- Everyone knows that Spider-Man is a teenager, which has led to much mocking about Tobey Maguire and Andrew Garfield being too old to play the high school student. This has led many to claim that this is way Tom Holland's films were more accurate in the comics since he was cast when he was 19. While Maguire and Garfield were in their late twenties while their iterations of the characters were 18 and 17 respectively, Spider-Man hasn't been in high school since 1965, having graduated in issue 28 before attending ESU in issue 31. This means that he was only in high school for three years, and over the next few decades Peter aged into his late twenties before Comic-Book Time really stopped his progression. As a result, many of his most beloved and iconic storylines and supporting cast came after he graduated.
- Everybody knows that Eugene "Flash" Thompson is a Jerk Jock who relentlessly bullies Peter. This was true in the early days of the comics, but it hasn't been true for decades. Flash went through considerable Character Development after his introduction, and matured considerably after he joined the Army; later writers also humanized him considerably by revealing that his father was an abusive alcoholic. Since then, he has been consistently portrayed as one of Peter's best friends; when Peter and MJ got married, he was even the best man at their wedding. Not to mention that he had a brief stint as a superhero when he became the heroic Agent Venom.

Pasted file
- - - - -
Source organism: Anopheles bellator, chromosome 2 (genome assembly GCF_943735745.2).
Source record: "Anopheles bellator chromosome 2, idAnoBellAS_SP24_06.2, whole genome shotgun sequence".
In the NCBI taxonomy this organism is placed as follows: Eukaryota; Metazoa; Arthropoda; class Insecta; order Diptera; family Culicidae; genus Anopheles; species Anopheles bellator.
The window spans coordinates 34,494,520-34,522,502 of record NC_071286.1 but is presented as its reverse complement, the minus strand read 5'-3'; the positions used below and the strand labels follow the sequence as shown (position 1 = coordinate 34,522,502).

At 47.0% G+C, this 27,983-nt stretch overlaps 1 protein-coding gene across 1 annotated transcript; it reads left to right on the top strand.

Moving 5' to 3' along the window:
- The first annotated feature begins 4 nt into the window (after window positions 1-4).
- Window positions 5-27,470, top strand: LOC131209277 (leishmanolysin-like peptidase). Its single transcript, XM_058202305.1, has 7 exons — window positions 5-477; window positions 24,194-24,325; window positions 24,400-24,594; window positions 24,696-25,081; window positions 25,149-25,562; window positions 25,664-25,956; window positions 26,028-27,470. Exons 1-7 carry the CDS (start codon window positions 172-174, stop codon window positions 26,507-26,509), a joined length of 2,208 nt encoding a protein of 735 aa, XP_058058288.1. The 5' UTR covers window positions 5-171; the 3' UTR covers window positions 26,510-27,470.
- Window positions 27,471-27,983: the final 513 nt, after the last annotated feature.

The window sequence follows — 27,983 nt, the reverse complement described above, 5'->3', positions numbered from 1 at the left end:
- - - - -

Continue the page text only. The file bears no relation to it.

- Contrary to popular belief, the Alternate Universe version of Gwen Stacy from Earth-65 (the world where Peter died, and Gwen became a superhero) isn't actually named "Spider-Gwen". That's the title of the comic book that she originally starred in, but her name was actually "Spider-Woman"; Marvel elected not to call the book Spider-Woman to avoid confusion with Jessica Drew's series (which was still ongoing at the time). More recently, she's begun going by the name "Ghost-Spider".